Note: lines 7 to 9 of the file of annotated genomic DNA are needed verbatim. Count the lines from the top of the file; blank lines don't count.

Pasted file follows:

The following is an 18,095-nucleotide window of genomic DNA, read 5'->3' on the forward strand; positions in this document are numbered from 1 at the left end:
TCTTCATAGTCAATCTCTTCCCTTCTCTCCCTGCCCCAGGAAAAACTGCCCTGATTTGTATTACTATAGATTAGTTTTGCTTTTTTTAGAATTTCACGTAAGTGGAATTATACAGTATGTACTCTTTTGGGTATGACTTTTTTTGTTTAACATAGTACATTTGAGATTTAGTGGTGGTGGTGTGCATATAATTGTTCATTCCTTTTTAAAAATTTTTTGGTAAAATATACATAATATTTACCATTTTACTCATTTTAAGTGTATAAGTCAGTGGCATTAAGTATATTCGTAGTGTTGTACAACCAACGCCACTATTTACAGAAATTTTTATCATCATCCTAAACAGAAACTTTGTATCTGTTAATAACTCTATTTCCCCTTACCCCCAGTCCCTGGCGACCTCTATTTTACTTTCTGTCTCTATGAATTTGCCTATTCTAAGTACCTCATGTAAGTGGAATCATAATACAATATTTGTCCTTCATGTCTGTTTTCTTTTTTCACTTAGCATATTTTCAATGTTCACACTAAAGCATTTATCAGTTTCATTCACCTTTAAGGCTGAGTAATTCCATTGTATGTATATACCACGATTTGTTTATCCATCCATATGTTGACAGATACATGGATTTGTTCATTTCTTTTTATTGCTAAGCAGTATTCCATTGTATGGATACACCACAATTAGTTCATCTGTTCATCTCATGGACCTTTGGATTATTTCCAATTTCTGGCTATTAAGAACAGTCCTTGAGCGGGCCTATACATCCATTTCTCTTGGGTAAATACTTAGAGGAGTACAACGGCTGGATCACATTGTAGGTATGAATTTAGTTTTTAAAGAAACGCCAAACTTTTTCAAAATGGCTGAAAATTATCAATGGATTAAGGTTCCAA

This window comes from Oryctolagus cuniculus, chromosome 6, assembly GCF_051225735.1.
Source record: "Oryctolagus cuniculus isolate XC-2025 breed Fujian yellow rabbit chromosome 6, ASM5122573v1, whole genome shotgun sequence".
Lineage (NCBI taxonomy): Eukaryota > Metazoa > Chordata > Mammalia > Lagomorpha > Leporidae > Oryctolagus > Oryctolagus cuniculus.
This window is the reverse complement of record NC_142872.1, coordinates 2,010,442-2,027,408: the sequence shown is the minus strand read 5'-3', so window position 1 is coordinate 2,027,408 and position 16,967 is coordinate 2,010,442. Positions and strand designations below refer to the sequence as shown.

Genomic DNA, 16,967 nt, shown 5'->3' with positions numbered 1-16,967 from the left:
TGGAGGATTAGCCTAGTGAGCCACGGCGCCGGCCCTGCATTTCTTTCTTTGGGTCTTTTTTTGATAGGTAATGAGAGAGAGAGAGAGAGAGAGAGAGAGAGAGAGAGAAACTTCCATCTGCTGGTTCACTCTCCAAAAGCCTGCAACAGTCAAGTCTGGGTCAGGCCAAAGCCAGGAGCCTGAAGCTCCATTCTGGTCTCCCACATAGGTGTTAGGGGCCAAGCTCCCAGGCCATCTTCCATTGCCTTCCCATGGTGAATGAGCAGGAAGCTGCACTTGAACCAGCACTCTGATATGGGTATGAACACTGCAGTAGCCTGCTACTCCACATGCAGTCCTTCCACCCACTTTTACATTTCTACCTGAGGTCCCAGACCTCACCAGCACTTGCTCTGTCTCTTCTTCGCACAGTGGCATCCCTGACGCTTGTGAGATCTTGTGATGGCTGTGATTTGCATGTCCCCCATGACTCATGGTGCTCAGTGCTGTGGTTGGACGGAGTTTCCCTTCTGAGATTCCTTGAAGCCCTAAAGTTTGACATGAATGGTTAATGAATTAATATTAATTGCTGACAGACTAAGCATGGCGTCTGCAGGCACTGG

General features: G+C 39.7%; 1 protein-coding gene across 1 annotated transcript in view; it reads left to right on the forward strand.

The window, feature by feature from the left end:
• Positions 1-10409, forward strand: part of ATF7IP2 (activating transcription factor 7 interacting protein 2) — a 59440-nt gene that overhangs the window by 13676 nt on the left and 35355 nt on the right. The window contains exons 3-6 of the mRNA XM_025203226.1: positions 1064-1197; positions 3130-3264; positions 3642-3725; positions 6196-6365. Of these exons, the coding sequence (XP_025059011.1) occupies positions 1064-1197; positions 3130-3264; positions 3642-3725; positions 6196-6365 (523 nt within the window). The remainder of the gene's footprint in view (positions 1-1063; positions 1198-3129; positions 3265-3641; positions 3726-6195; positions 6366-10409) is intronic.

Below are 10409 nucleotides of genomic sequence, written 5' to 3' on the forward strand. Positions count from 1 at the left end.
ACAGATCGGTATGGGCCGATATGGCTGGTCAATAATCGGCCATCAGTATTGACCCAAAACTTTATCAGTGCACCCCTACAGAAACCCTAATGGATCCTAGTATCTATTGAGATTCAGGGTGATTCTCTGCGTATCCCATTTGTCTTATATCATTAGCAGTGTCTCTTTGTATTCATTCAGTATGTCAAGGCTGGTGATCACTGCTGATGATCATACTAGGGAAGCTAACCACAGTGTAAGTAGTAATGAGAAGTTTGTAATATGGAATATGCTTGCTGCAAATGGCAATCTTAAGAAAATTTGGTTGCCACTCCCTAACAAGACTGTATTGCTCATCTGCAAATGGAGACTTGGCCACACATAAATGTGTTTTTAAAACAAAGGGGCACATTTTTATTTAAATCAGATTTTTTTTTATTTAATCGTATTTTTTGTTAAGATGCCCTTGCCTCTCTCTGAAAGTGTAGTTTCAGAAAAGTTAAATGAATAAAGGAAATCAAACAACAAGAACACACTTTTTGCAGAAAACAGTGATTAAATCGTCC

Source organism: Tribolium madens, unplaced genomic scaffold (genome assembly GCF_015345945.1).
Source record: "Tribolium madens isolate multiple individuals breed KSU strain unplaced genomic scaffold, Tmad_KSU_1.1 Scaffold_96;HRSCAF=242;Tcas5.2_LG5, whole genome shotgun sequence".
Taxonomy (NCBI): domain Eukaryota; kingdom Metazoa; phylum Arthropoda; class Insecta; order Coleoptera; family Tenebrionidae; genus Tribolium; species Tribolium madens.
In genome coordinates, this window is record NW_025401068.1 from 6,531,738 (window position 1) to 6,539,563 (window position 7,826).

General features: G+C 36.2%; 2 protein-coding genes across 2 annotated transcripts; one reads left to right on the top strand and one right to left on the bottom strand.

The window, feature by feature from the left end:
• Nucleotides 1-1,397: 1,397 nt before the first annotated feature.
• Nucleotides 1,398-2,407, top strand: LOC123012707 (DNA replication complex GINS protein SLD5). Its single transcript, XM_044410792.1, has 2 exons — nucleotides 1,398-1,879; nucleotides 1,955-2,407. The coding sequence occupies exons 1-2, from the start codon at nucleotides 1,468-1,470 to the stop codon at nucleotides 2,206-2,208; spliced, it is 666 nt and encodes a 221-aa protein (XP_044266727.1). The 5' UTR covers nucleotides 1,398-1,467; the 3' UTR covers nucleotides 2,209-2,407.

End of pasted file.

Genomic DNA, 16,967 nt, shown 5'->3' with positions numbered 1-16,967 from the left:
TGGAGGATTAGCCTAGTGAGCCACGGCGCCGGCCCTGCATTTCTTTCTTTGGGTCTTTTTTTGATAGGTAATGAGAGAGAGAGAGAGAGAGAGAGAGAGAGAGAGAGAAACTTCCATCTGCTGGTTCACTCTCCAAAAGCCTGCAACAGTCAAGTCTGGGTCAGGCCAAAGCCAGGAGCCTGAAGCTCCATTCTGGTCTCCCACATAGGTGTTAGGGGCCAAGCTCCCAGGCCATCTTCCATTGCCTTCCCATGGTGAATGAGCAGGAAGCTGCACTTGAACCAGCACTCTGATATGGGTATGAACACTGCAGTAGCCTGCTACTCCACATGCAGTCCTTCCACCCACTTTTACATTTCTACCTGAGGTCCCAGACCTCACCAGCACTTGCTCTGTCTCTTCTTCGCACAGTGGCATCCCTGACGCTTGTGAGATCTTGTGATGGCTGTGATTTGCATGTCCCCCATGACTCATGGTGCTCAGTGCTGTGGTTGGACGGAGTTTCCCTTCTGAGATTCCTTGAAGCCCTAAAGTTTGACATGAATGGTTAATGAATTAATATTAATTGCTGACAGACTAAGCATGGCGTCTGCAGGCACTGG

General features: G+C 39.7%; 1 protein-coding gene across 1 annotated transcript in view; it reads left to right on the forward strand.